Although LS/T translators are not always in the spotlight, they constantly work to advance U.S. diplomacy. In addition to playing a vital role in international treaties and agreements, LS/T translates all manner of government materials and diplomatic documents—from démarches in cables to notes between world leaders. In January 2019, a team of 19 French and Spanish LS/T translators worked long and grueling hours to complete the United States-Mexico-Canada Agreement (USMCA), the treaty that replaced the North American Free Trade Agreement in 2018. This process was a massive undertaking where all 360,000 English words needed to match their French and Spanish counterparts. Other examples of LS/T work include translating brochures for foreign tourists visiting the Supreme Court, and manuals used by U.S. military to train overseas partners. LS/T is also a key partner for the Bureau of Diplomatic Security’s (DS) Anti-Terrorism Assistance Program (ATAP), working to provide DS with translations for more than 100 courses each year.

While written materials are a key component to LS, when U.S. officials have a need to communicate in person with foreign-language speakers, LS/I is able to provide interpreters and linguists who act as America’s mouthpiece, currently in 47 languages. Besides the Secretary and other Department officials, LS/I also serves the President and Vice President, the National Security Council and a host of other cabinet officials at the Departments of Defense, Commerce and more. Anytime there is a major international summit, such as the U.N. General Assembly, LS/I interpreters are there conveying America’s message into other languages. In addition to assisting with high-level communication in the White House Situation Room and DoS Operations Center, LS/I interpreters also support the day-to-day communications that underpin American diplomacy. LS/I linguists regularly interpret at working-level meetings where intricate details of difficult agreements often get resolved.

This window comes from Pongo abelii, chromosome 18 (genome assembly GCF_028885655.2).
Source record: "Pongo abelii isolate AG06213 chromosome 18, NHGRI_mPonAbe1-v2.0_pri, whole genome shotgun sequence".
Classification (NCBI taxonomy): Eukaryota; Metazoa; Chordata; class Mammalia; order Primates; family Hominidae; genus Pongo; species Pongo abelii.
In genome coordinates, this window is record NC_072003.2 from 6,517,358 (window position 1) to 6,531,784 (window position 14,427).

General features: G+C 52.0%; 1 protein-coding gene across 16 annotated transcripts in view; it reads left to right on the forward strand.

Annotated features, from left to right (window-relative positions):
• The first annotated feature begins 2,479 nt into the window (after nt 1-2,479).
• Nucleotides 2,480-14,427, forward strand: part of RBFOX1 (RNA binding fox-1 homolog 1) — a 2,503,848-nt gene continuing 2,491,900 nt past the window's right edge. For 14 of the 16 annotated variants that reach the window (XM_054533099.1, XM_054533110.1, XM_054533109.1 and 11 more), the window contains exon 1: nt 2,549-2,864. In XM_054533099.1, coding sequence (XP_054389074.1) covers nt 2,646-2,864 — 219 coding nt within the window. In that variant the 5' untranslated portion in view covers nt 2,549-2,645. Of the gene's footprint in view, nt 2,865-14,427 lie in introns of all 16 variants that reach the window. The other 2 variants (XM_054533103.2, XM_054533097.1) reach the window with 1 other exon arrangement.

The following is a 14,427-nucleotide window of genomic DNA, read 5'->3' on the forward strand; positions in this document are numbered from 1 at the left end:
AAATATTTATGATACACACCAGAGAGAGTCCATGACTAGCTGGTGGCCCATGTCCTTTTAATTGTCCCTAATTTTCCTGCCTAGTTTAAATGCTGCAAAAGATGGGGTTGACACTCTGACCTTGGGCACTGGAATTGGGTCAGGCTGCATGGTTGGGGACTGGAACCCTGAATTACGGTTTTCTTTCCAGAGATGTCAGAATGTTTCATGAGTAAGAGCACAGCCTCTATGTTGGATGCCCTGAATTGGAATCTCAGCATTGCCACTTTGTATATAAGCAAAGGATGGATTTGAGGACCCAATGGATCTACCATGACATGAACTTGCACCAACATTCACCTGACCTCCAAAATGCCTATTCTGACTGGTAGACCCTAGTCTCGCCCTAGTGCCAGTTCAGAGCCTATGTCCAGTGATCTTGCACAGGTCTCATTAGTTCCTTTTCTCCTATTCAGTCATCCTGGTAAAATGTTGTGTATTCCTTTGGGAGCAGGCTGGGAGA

Contract Interpreter Andrei Izurov supports a group of surgeons from Russia, visiting the Oregon Burn Center on a public diplomacy program sponsored by the Department. Photo by Kristina Terra